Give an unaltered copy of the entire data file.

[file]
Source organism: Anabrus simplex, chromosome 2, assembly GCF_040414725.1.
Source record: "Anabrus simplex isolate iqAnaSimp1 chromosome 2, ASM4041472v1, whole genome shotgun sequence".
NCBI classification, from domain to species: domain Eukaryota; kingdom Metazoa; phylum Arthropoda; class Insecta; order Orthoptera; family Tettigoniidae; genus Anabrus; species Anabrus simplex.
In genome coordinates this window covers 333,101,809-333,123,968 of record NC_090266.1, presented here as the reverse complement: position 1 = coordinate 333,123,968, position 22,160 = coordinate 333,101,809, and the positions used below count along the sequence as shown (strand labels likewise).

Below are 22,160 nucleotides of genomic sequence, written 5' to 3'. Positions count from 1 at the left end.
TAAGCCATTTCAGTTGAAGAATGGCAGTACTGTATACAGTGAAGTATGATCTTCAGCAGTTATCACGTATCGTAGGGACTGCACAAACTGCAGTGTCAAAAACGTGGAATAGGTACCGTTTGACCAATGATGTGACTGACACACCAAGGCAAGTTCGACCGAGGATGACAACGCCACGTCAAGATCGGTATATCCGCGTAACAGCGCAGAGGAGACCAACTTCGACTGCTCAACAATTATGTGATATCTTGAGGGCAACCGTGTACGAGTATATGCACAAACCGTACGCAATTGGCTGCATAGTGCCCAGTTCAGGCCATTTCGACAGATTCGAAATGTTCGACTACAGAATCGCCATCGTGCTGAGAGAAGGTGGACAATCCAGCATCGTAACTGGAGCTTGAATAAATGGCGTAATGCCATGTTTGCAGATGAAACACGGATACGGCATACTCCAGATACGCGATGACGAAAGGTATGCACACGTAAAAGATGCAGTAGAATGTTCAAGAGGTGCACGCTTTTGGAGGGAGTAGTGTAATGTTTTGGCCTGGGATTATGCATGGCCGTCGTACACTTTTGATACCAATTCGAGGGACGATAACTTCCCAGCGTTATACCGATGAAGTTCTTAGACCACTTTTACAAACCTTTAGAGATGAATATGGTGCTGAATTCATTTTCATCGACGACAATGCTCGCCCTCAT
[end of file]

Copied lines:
Source organism: Anabrus simplex, chromosome 2, assembly GCF_040414725.1.
Source record: "Anabrus simplex isolate iqAnaSimp1 chromosome 2, ASM4041472v1, whole genome shotgun sequence".
NCBI classification, from domain to species: domain Eukaryota; kingdom Metazoa; phylum Arthropoda; class Insecta; order Orthoptera; family Tettigoniidae; genus Anabrus; species Anabrus simplex.
In genome coordinates this window covers 333,101,809-333,123,968 of record NC_090266.1, presented here as the reverse complement: position 1 = coordinate 333,123,968, position 22,160 = coordinate 333,101,809, and the positions used below count along the sequence as shown (strand labels likewise).

Below are 22,160 nucleotides of genomic sequence, written 5' to 3'. Positions count from 1 at the left end.
TAAGCCATTTCAGTTGAAGAATGGCAGTACTGTATACAGTGAAGTATGATCTTCAGCAGTTATCACGTATCGTAGGGACTGCACAAACTGCAGTGTCAAAAACGTGGAATAGGTACCGTTTGACCAATGATGTGACTGACACACCAAGGCAAGTTCGACCGAGGATGACAACGCCACGTCAAGATCGGTATATCCGCGTAACAGCGCAGAGGAGACCAACTTCGACTGCTCAACAATTATGTGATATCTTGAGGGCAACCGTGTACGAGTATATGCACAAACCGTACGCAATTGGCTGCATAGTGCCCAGTTCAGGCCATTTCGACAGATTCGAAATGTTCGACTACAGAATCGCCATCGTGCTGAGAGAAGGTGGACAATCCAGCATCGTAACTGGAGCTTGAATAAATGGCGTAATGCCATGTTTGCAGATGAAACACGGATACGGCATACTCCAGATACGCGATGACGAAAGGTATGCACACGTAAAAGATGCAGTAGAATGTTCAAGAGGTGCACGCTTTTGGAGGGAGTAGTGTAATGTTTTGGCCTGGGATTATGCATGGCCGTCGTACACTTTTGATACCAATTCGAGGGACGATAACTTCCCAGCGTTATACCGATGAAGTTCTTAGACCACTTTTACAAACCTTTAGAGATGAATATGGTGCTGAATTCATTTTCATCGACGACAATGCTCGCCCTCAT